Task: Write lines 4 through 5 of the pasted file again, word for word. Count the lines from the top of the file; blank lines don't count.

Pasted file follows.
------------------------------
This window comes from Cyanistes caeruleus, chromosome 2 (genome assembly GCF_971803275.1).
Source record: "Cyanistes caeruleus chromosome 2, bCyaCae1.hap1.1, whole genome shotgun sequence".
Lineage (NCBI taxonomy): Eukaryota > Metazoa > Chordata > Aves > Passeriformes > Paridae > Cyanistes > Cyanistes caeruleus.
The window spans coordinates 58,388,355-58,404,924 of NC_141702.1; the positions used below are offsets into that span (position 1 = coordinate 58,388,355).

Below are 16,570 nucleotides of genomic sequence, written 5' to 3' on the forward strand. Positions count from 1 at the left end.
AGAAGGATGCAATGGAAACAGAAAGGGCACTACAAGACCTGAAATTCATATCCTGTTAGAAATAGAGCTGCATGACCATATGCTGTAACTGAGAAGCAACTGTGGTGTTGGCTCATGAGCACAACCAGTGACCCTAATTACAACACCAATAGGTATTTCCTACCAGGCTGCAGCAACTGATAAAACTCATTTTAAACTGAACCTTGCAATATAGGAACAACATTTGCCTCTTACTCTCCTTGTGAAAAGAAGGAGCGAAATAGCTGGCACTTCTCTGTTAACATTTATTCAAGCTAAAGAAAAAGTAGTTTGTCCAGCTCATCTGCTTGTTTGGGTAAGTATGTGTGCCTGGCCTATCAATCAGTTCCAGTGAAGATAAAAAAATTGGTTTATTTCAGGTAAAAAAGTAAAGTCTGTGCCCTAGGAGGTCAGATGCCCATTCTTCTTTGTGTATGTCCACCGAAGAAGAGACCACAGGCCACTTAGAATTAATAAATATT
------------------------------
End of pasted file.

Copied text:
The window spans coordinates 58,388,355-58,404,924 of NC_141702.1; the positions used below are offsets into that span (position 1 = coordinate 58,388,355).

Below are 16,570 nucleotides of genomic sequence, written 5' to 3' on the forward strand. Positions count from 1 at the left end.